- How should “efficiency” in school groups be measured?
- Which school groups in England are the most efficient?
- Why are some school groups more efficient than others?
The Education Policy Institute (EPI) has launched a major research project to understand how to improve efficiency in England’s school system.
The EPI School Groups Efficiency Project aims to develop the most robust measure of efficiency among school groups to date. Developed in collaboration with the sector, the research aims to become an essential resource that can be used to inform key decisions of both school leaders and policymakers.
The new project includes a working paper published today [Thursday 7 October], with preliminary findings on efficiency among school groups in England – those identified by researchers as achieving high outcomes with a lower level of resources.
The research considers school efficiency in academy trusts, local authorities, and other school groups.
Alongside these findings, EPI has set up a national consultation seeking feedback from education leaders and sector experts. You can respond to this below.
Why we have launched a project on school efficiency, and why you should contribute
Every year, the UK Government spends around £45 billion on schools in England. School leaders and other education authorities are responsible for deploying this resource efficiently and sustainably.
One of the greatest challenges is to establish whether schools and trusts are run efficiently, and which of them have the most efficient operating models, so that best practice can be shared among individual schools and wider school groups.
Understanding school efficiency is increasingly important in the context of real-terms cuts to pupil funding over the last decade. In recent years, teachers and school leaders have been under pressure to make increasing savings, whilst also delivering greater levels of support to pupils as wider children’s services have been reduced. The pandemic has also brought further pressures to school finances.
In this context, we want to understand how existing resources might be best used in the school system, in order to identify practices that bring genuine efficiencies – without compromising the school workforce or the quality of pupils’ education.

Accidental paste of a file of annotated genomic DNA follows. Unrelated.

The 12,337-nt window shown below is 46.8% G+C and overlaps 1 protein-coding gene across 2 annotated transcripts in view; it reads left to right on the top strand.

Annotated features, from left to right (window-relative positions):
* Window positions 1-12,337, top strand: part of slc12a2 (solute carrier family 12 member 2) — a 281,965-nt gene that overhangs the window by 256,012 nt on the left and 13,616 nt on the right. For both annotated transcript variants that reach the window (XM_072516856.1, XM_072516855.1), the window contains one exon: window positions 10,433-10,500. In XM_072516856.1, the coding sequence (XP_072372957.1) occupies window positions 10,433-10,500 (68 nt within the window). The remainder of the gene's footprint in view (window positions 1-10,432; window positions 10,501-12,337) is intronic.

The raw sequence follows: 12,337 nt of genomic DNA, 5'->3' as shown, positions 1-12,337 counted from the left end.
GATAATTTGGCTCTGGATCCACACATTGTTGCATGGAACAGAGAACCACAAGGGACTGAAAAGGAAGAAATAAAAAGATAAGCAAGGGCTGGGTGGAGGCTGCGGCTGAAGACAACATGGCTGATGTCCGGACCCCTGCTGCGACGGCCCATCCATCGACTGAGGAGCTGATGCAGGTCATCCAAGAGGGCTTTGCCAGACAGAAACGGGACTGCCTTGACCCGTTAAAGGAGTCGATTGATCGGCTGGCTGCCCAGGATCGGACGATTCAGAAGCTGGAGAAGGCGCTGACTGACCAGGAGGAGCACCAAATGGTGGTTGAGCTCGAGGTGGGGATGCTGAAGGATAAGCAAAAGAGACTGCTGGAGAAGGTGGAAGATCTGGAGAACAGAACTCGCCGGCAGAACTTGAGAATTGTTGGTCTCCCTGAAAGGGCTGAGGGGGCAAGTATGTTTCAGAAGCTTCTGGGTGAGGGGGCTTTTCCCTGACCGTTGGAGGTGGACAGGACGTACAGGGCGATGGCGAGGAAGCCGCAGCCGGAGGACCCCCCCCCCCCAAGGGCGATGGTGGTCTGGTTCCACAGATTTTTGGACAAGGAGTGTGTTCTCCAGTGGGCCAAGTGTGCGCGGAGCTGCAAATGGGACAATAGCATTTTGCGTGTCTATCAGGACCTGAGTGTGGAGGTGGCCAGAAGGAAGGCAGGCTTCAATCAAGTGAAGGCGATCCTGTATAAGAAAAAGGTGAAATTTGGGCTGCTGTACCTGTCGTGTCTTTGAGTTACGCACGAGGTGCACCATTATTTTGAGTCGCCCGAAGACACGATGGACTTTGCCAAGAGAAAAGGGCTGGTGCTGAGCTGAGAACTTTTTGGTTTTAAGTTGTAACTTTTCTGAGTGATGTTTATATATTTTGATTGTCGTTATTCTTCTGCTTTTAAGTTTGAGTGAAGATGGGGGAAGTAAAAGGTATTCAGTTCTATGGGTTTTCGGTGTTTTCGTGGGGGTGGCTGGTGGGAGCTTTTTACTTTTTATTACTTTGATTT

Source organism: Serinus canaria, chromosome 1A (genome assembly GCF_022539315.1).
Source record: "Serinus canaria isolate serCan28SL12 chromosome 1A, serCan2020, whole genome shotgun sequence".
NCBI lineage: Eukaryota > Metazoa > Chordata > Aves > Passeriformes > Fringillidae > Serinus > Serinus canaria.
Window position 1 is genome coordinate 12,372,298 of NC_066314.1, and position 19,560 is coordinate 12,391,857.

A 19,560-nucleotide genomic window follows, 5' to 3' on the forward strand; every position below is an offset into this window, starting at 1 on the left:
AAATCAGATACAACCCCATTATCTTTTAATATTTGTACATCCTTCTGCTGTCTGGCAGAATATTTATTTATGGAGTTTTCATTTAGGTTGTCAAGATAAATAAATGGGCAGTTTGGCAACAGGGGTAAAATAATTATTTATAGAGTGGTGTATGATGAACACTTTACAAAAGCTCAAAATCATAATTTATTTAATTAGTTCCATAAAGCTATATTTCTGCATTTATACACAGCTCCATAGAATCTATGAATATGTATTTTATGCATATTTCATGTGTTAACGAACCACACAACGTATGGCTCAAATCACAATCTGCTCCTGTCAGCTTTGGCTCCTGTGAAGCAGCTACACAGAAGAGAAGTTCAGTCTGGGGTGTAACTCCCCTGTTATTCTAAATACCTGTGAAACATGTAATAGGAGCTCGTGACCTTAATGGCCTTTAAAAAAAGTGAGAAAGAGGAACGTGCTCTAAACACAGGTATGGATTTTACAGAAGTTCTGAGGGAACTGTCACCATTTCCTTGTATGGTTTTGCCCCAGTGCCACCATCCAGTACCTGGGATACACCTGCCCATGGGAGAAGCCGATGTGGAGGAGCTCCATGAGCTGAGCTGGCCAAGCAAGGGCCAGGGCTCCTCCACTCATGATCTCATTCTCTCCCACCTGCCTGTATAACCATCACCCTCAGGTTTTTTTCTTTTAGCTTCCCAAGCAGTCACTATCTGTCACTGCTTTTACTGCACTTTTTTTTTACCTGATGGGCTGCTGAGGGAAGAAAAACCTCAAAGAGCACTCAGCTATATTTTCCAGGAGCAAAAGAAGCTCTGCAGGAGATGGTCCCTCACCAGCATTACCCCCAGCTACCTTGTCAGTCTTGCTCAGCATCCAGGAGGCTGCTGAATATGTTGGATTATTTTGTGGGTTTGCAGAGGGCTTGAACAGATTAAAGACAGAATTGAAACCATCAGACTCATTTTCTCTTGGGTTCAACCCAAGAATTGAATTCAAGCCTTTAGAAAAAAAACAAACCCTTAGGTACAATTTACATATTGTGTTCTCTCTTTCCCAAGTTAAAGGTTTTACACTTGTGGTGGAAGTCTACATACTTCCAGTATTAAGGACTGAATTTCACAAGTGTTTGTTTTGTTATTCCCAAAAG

Understanding efficiency is also important following significant changes to the school system over the last decade, including the arrival and growth of multi-academy trusts (MATs).
EPI’s research aims to develop the most advanced and comprehensive measure of school group efficiency to date – going beyond those used previously, such as those currently employed by the Department for Education.
We want to hear from leaders and experts representing a diverse range of schools and school groups on our efficiency findings and our methods used.
Read the report’s findings on efficient schools and trusts
The full EPI working paper on school efficiency, released today, can be read here.
This paper is a first step in developing new measures of efficiency among schools and school groups. It outlines different methods for estimating efficiency and presents results for feedback and improvement.
We greatly value feedback from education leaders and sector experts. EPI will use your views to feed into a final report on school efficiency which, when completed, will be an authoritative resource for informing the decisions of leaders and policymakers.
Our research recognises that the work of schools cannot simply be reduced to a series of “inputs” and “outputs”, as described in the report. Our school efficiency research does not aim to capture everything that makes a school effective – but it does attempt to cover many of the key decisions that school leaders can make about how to deploy their resources.
How to give feedback
Anyone can give feedback on our findings and methodology on school efficiency.
To do this, please send your responses in a written email or document to email@example.com
When you contact us, please provide details of the organisation that you are representing – for example, a school, academy trust or university faculty.
[UPDATE] We held a consultation which closed on the 16th November, but we still encourage you to share your views with us.
Below are some of the consultation questions that we are seeking feedback on. You can find these in full on p.42 of the report.
- Our working paper on efficiency aims to identify school groups that use lower levels of resources (described in our research as the efficiency “input”) whilst achieving high outcomes for pupils (known as the efficiency “output”). The “inputs” that we use are (1) teacher experience, (2) the level of leadership, (3) expenditure on education support staff and (4) expenditure on ‘back office’ functions. Do these four efficiency factors adequately reflect the key decisions that school leaders make in deploying resources?
- Should we change our definitions or measures of these four factors? Should we consider any other factors when determining school resource efficiency?
- For our efficiency “output”, we use a ‘value-added’ measure of pupil outcomes, which adjusts pupil attainment for the level of challenge in the cohort. How could we improve this measure?
- Should we use Attainment 8 as our measure of attainment, given its relationship to Progress 8 and accountability, or should we opt for a broader definition of attainment?
- In our working paper, we treat multi-academy trusts (MATs) as unified entities, meaning that we consider their “inputs” and “outputs” at trust-level. For other types of school grouping (e.g. local authorities, federations, Dioceses, foundation trusts and single-academy trusts), we consider the “inputs” and “outputs” of the individual schools in each group. Does our treatment of MATs in the research adequately reflect the reality of how these groups work together? Do you have comments on our decisions for how to treat other types of school group?